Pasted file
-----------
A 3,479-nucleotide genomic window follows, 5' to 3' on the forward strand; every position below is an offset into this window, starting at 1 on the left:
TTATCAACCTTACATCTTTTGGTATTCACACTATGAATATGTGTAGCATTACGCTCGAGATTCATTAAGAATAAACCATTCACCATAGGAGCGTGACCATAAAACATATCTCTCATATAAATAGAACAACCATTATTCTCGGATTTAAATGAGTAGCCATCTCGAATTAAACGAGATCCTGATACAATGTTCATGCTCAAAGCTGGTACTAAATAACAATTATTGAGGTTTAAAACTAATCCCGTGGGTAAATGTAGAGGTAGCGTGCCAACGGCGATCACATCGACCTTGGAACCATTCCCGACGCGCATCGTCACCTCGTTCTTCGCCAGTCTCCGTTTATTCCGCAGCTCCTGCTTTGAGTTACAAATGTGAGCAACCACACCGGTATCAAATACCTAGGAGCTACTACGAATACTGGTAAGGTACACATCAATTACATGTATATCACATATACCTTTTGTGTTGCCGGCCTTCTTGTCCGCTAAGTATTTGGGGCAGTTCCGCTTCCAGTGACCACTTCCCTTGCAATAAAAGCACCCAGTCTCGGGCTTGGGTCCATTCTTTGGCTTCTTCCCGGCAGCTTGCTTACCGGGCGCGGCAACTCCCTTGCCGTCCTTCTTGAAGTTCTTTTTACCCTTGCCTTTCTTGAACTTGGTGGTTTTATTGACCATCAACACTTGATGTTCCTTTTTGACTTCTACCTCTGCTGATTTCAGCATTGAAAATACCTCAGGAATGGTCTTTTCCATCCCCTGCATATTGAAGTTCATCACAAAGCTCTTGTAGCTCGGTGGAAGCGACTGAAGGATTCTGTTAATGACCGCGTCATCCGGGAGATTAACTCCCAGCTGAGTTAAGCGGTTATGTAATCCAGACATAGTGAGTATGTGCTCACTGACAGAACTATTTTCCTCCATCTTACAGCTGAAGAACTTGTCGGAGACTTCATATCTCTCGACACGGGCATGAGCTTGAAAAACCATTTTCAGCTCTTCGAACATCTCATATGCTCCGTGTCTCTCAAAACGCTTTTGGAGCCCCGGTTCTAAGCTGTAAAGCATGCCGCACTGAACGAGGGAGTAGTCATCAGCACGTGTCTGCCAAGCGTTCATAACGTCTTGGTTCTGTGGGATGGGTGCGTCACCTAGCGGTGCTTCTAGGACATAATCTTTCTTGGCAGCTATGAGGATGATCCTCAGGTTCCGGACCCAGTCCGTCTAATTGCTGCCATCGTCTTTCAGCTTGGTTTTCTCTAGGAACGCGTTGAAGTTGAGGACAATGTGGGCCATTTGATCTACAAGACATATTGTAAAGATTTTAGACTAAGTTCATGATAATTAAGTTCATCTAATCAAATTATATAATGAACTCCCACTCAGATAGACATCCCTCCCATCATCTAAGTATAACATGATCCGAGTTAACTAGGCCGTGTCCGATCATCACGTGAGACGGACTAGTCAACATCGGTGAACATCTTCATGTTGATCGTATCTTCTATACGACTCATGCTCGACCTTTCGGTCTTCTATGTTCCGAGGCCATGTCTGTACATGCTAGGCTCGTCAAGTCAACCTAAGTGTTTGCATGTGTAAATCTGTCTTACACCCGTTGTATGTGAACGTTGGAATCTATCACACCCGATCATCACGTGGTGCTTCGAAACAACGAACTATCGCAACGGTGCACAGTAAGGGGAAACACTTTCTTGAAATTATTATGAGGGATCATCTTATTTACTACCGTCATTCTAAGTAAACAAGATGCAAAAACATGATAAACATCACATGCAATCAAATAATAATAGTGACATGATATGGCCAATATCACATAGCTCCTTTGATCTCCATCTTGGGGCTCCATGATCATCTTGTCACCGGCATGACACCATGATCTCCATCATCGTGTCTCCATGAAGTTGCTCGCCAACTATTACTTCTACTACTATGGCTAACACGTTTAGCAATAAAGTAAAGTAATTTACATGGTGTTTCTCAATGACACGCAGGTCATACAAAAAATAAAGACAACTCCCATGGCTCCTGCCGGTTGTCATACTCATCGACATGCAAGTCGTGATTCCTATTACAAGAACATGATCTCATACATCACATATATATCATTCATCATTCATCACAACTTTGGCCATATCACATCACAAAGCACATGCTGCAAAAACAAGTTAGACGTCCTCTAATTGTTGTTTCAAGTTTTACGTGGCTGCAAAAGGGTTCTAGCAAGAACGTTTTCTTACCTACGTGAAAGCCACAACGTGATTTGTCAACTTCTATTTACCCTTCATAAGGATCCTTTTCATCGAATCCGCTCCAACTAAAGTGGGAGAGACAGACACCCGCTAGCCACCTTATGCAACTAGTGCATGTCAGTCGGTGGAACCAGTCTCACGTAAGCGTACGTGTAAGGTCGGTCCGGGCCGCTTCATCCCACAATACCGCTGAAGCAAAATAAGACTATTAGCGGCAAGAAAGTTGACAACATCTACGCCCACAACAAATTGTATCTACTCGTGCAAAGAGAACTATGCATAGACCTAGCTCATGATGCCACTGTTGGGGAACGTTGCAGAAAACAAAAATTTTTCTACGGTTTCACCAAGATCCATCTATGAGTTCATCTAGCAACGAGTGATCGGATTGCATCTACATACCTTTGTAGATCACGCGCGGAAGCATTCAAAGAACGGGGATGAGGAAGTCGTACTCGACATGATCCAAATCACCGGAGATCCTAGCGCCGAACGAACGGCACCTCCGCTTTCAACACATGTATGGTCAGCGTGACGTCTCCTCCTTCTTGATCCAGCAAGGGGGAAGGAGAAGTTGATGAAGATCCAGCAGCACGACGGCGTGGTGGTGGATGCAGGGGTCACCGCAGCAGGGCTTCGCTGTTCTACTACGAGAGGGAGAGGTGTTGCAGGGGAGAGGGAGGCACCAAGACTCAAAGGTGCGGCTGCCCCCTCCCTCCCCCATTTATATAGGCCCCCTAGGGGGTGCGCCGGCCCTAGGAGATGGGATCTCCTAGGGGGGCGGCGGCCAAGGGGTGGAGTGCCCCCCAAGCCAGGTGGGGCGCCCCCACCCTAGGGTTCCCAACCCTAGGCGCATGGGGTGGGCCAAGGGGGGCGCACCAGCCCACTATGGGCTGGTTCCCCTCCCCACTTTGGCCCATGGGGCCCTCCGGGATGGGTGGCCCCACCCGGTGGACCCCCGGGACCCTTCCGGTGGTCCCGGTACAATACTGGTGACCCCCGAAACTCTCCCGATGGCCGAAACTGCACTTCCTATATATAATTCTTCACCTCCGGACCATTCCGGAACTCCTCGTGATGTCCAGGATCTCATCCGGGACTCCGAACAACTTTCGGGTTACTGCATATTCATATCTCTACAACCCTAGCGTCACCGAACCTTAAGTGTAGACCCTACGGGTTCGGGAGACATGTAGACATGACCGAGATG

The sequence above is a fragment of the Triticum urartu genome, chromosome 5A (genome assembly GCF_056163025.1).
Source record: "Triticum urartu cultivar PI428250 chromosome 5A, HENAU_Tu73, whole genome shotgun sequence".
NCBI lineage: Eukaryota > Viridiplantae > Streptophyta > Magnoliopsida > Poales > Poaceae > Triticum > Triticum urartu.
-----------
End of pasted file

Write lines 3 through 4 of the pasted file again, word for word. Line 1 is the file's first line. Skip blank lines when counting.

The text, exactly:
The sequence above is a fragment of the Triticum urartu genome, chromosome 5A (genome assembly GCF_056163025.1).
Source record: "Triticum urartu cultivar PI428250 chromosome 5A, HENAU_Tu73, whole genome shotgun sequence".